Here’s an update on the city of San Antonio’s effort to regulate plastic bag usage, which may include a ban. It’s written by San Antonio City Council member Cris Medina, who is the point person for the effort.
Late last year, after multiple conversations with members of the Citizen’s Environmental Advisory Committee (members are appointed by each City Council member and the Mayor), I became aware of the environmental hazards of single-use plastic bags.
For some time, I had seen plastic bags strewn about our parks, caught in trees, and on frequent occasions, I had picked up countless deteriorating plastic bags during community clean-up events. I was well aware of the eyesore that the 335 plastic bags each American uses per year (U.S. International Trade Commission) cause. What I soon came to learn was that single-use plastics are not biodegrading in our landfills. In fact, many of them are making their way into our waterways and wreaking havoc when wildlife ingest shards of bags.
I also learned about the manufacturing process of plastic bags, which requires an incredible amount of energy, often coming from the burning of fossil fuels. Creation, transport, and use of these bags just one time seems wasteful, wouldn’t you agree?
Recycling is an option, but it is not one that people often use. In 2012, the city’s Solid Waste Management Department initiated a pilot project which had two goals: reduce the number of single-use plastic bags sold at the point-of-sale with the following retailers: JC Penny, H-E-B, Walmart, Target and Walgreens; and increase recycling of single-use plastic bags. The department spent nearly $400,000 on a marketing campaign to convey and encourage implementation of these goals. A 30 percent increase in recycling at the collection bins provided by retailers on-site was accomplished, while no change in the number of single-use plastic bags was had at the point-of-sale. These results mirror results in other cities across the United States.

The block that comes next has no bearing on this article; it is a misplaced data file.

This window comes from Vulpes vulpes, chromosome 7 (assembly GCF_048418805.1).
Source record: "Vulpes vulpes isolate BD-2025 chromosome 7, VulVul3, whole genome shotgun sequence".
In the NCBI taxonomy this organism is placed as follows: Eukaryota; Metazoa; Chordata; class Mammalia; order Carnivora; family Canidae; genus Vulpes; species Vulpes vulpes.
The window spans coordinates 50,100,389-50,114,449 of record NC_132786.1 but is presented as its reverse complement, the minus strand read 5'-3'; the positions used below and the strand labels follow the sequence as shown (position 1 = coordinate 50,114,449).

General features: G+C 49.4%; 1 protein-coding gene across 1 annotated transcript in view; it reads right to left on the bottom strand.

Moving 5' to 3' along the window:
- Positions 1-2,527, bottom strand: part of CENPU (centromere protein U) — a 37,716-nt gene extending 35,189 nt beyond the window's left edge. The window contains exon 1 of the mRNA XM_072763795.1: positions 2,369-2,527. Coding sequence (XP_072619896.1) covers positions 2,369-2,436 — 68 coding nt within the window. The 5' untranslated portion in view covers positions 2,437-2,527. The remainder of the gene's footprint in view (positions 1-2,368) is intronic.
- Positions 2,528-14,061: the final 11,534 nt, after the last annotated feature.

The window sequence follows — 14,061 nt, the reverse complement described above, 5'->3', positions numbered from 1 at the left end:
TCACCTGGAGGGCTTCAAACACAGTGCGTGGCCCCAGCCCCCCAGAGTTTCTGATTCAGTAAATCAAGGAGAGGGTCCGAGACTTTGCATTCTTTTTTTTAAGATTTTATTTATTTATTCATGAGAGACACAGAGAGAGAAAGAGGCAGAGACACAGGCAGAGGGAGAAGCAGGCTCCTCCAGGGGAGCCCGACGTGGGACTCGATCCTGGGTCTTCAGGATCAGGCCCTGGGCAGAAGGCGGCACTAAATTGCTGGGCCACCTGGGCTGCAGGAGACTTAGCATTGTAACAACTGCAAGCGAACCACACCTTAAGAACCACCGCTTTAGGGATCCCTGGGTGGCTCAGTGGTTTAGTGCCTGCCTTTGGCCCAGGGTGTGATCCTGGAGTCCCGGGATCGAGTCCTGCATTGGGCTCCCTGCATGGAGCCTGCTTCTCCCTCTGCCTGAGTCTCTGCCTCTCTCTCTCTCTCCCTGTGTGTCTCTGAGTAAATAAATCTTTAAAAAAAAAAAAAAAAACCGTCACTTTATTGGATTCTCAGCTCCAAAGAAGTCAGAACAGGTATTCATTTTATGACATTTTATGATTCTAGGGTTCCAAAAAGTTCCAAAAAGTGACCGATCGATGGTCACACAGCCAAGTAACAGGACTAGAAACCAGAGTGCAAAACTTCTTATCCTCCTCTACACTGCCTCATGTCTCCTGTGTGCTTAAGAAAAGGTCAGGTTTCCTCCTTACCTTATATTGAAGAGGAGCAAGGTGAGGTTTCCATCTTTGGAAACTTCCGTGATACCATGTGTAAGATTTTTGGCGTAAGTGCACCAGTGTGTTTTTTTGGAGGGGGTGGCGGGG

The reality is that the nearly 100 cities across the county have transitioned away from single-use plastic bags, yet those same cities saw very little increase in recycling curbside or otherwise. San Jose, California, found that only four percent of single-use plastic bags are recycled (City of San Jose, California). The moral of the story here is that while recycling is possible, it is an expensive investment and it is rarely used.
Recycling will be part of our transition. In August of this year, the city will contract with a new recycling vendor who has the proper equipment to sort single-use plastic bags from our blue collection bins.
Through proper handling, San Antonio citizens will be able to recycle single-use plastic bags and other plastic bags, like the ones your produce comes in, by balling multiple bags together and placing that combined apparatus into blue recycle bins. This is an exciting option for San Antonio.
The issue was first discussed last year, and came up again in February but was put off till this month. As we know, multiple cities have taken various approaches to dealing with plastic bags in the past couple of years in Texas. I’m not aware of any studies that have been done to gauge the effectiveness of each approach. I feel confident that Houston will deal with this sooner or later, and it would be nice to know more about how it has gone so far in other cities. One question that I haven’t seen answered anywhere and which is of interest to me as a dog owner is, what is the recommended way to deal with cleaning up after one’s dog if plastic bags are no longer widely available? I presume there’s something, but I haven’t come across it and I haven’t got the fortitude to Google for it right now. Anyone have personal experience with this?